Much better than going out and being a wanker on the pitch, which is a bad look for the CEO.

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  12. Nostalgia-NZ (5,218 comments) says:

    The late Bob Cunis who was also a teacher use to turf thunderbolts at the 10 years old willing, or silly enough to face the fast bowler, seemed like no restraint, no one hurt and helpful toward a quick decision of playing either softball or cricket while waiting for the next rugby season. For most it was probably a ‘once’ type experience and a study of how intense the man was.

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  13. RRM (9,932 comments) says:

    :lol: LOL, yes because it’s important to nurture and cherish the delicate sensibilities of high school sports jocks… delicate wee petals that they are!

    [Brett: It hurts our feelings when you say we're not division 1 players!]

    Just remember, FIGJAM is frequently an issue in schoolboy sports. [ F*ck I'm Good, Just Ask Me. ]

    So before we condemn Finlay as a dick, consider the possibility that the schoolboys playing up a grade might have been getting a reputation around the place for being dicks, and this slapping to put them back in their place might well have been a chastising operation planned and carried out with extreme prejudice ;-)

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  14. Yogibear (366 comments) says:

    GPids – to some extent, I agree, but XY’s point about Findaly playing down a grade is also is critical here.

    Most Cricket Associations also have rules about players dropping down grades. A few years back I went through a month worth of applications to drop from a Prem side down a grade (to be blunt, I couldn’t cut it anymore, but the Association didn’t see it that way). The rules are there to prevent loaded games – mostly in terms of promotion and relegation, but also there as a control on vainity of players who prefer personal stats over competition.

    It seems if you are CEO of the local cricket association those rules don’t apply

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  15. Cato (1,095 comments) says:

    Seems to be fault on both sides. If does annoy me when schoolboy 1XIs play in mens grades. Sometimes this allows them to have two or three adult players in the team. The result is that you have a few overgrown boy PE teachers rounding out the team – keeping other students out of the team. If you want to play men’s division because you think you’re too good to your cohort, you shouldn’t whinge when the men players take you to the woodshed.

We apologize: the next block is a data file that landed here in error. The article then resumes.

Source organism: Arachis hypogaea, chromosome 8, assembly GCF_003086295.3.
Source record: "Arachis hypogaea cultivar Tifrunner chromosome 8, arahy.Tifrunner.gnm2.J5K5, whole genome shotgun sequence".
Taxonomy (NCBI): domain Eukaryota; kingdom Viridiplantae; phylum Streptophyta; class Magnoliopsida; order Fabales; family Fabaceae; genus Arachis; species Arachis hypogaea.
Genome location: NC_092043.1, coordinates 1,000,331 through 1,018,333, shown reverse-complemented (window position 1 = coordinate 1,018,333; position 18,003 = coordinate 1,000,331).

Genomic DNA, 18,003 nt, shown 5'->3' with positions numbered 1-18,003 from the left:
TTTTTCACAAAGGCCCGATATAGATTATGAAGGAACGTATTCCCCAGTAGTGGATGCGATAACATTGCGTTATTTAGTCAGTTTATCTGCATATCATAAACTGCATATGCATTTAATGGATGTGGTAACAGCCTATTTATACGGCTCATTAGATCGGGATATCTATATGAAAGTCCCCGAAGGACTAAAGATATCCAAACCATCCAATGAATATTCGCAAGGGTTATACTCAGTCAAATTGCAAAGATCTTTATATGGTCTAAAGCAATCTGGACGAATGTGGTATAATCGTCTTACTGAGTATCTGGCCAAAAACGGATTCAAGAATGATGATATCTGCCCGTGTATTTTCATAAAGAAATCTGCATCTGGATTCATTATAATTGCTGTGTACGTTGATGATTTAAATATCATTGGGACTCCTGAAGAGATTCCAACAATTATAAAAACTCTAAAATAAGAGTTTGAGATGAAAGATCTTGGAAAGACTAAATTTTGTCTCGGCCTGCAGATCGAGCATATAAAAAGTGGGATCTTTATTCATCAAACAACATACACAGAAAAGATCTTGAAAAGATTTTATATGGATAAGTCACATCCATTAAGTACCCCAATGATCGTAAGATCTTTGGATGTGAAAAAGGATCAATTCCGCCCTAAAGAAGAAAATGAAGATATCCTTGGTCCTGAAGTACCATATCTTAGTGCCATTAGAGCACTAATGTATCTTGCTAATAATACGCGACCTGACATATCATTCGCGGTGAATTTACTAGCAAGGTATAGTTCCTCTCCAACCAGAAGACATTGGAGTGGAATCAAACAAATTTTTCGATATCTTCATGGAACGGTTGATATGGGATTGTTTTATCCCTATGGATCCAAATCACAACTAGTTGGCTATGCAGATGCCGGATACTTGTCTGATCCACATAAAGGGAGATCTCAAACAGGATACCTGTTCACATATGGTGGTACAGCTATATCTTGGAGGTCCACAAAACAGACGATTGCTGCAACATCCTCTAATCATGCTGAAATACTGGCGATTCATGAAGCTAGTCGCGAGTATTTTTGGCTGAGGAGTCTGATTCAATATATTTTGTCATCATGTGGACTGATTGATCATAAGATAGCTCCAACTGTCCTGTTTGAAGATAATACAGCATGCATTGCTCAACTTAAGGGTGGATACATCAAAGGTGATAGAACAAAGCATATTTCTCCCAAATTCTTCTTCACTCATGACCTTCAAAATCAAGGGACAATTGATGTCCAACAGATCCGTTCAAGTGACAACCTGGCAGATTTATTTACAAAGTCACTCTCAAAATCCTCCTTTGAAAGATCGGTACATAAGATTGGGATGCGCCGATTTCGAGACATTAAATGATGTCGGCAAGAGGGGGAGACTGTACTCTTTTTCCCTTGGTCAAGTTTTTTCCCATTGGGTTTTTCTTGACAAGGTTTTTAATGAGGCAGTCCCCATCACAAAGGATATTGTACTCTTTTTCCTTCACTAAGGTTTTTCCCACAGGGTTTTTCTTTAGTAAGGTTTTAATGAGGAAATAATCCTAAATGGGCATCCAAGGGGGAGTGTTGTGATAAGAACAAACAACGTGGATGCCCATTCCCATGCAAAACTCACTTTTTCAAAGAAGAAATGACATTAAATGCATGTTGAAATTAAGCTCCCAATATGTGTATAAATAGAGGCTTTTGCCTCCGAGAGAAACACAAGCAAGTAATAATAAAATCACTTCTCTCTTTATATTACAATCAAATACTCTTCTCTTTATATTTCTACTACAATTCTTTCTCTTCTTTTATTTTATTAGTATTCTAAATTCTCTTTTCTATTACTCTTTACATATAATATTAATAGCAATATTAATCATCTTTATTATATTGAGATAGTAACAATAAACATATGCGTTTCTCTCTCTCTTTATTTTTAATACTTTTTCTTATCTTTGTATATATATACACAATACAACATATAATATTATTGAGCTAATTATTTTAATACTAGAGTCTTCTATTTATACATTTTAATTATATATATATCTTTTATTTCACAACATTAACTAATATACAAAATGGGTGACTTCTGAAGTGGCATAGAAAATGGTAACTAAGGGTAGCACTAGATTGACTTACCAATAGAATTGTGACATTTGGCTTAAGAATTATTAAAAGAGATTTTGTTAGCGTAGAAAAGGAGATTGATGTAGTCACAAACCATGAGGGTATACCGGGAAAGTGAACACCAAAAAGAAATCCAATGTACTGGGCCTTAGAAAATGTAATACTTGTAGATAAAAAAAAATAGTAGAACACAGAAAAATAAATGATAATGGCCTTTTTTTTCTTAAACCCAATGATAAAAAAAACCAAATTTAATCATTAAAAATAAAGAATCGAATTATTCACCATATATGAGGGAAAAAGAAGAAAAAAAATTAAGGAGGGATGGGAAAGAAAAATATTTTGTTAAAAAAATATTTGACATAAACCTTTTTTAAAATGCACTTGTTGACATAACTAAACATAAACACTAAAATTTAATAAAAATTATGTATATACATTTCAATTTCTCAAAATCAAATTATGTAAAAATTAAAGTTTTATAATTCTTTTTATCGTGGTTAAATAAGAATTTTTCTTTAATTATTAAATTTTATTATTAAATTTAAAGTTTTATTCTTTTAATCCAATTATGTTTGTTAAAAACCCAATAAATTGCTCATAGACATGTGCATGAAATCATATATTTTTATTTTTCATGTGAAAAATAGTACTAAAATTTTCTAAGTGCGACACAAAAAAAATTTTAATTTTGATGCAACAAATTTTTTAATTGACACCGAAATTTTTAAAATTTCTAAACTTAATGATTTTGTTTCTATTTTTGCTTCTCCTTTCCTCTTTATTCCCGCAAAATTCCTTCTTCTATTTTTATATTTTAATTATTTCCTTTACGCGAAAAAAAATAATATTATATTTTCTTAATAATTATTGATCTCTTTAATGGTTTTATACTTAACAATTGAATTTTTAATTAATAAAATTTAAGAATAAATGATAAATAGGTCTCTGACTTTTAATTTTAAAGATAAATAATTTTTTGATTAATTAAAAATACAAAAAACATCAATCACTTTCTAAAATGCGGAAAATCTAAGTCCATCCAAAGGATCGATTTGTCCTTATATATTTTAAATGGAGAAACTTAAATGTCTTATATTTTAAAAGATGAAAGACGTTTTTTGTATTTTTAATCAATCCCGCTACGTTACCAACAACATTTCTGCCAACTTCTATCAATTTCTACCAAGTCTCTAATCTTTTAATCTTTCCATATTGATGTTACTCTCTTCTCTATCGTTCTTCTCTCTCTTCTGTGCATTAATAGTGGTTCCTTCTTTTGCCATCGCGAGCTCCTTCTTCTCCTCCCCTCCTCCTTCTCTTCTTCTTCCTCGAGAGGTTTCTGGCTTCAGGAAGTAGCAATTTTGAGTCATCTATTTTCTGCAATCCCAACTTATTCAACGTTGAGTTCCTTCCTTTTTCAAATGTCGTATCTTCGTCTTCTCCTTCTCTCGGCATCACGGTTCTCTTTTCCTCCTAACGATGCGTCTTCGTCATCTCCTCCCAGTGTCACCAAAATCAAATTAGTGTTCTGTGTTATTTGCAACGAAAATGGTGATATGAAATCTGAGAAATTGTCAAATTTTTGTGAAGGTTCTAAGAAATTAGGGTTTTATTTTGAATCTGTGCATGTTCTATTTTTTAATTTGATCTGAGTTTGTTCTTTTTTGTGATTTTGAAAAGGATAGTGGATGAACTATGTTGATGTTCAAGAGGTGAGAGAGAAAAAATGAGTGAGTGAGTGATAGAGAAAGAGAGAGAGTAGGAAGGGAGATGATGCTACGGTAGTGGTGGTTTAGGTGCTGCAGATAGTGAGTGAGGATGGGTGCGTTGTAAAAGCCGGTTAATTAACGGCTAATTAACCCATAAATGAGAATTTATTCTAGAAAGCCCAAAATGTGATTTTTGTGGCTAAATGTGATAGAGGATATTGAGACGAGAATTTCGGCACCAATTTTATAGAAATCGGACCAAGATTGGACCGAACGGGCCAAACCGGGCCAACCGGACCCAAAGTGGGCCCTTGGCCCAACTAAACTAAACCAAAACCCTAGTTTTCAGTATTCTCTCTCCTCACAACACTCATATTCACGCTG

But I would equally hope that the CEO would have felt embarassed about amassing such a huge total when, by his own admission, he’s playing down a division. He sounds like Kramer boasting about being the best at karate in his dojo when all the other participants were 9 year olds. Or that episode of Ever Decreasing Circles where Martin’s cricket team soar to victory on the back of former Cambridge Blue Paul Ryman’s efforts.

    It’s just not what cricket is about.

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  16. Longknives (4,763 comments) says:

    Who doesn’t love bashing the kids all over the backyard over summer?
    Then- once they finally get you out after you have belted them all round the neighbourhood- make an excuse about having to start the BBQ or something so that you don’t have to field!

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  17. rouppe (971 comments) says:

    Maybe he was just having fun… Cricket is a game after all. Maybe he doesn’t get much chance to have fun.

    You’re not against fun, are you David?

    It’s not as though he sought out these guys for humiliation. It was a scheduled match between teams entered in the grade

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  18. SGA (1,061 comments) says:

    Be curious whether or not there is more going on here – e.g., had there been some disagreement about whether this side should be allowed to play up a grade, etc.

    FWIW, I heard somewhere that they put down two catches before he’d made his first hundred.

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  19. dime (9,977 comments) says:

    Fuck some people are nancys!

    Maybe retire after getting a hundred? then what? after the game everyone gets a medal?

    Ya play to win.

    I remember in high school playing a team who were way better than us. I hadnt played in years, i was a drinker/stoner 6th former.. anyway, we somehow ended up playing this team that thrashed us. this dude was on fire. I think he hit 150+. around the 120 mark i remember thinking “cant he just retire! maybe they should make him retire!” then i gave myself 50 uppercuts and told myself not to be such a pussy.

    fingers crossed these teams play again and this guy goes for the magical 400.

    if these bitches stop playing cricket because of this incident then good riddance

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  20. Fentex (986 comments) says:

    As I understand it this school boy team was asked to go down a grade and they refused, so this hammering has been justified as teaching them a lesson about it – but that justification could only work if they were hammered by a team of players appropriate for the grade they were in – is a once first-class player such a person?

    Given the game was played in the premier grade, the highest the Hawke’s Bay Cricket Association plays in, he had no other he could play in. So assuming there’s no fundamental problem with general lack of competitiveness in the grade with some number of first class players in it doesn’t the point stand that those school boys are in the wrong grade?

    It still makes the guy somewhat of a dick for not bowing out having made the point if only to give his team-mates a chance to both get some batting in and also further make the point they’re all a grade too good for the school boys.

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  21. Ashley Schaeffer (487 comments) says:

    Or that episode of Ever Decreasing Circles where Martin’s cricket team soar to victory on the back of former Cambridge Blue Paul Ryman’s efforts.

    Thumb awarded just for the Ever Decreasing Circles reference. Loved that program.

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  22. Ashley Schaeffer (487 comments) says:

    Maybe the kids did deserve to be taught a lesson, but the cricket CEO and former first class player wasn’t that guy.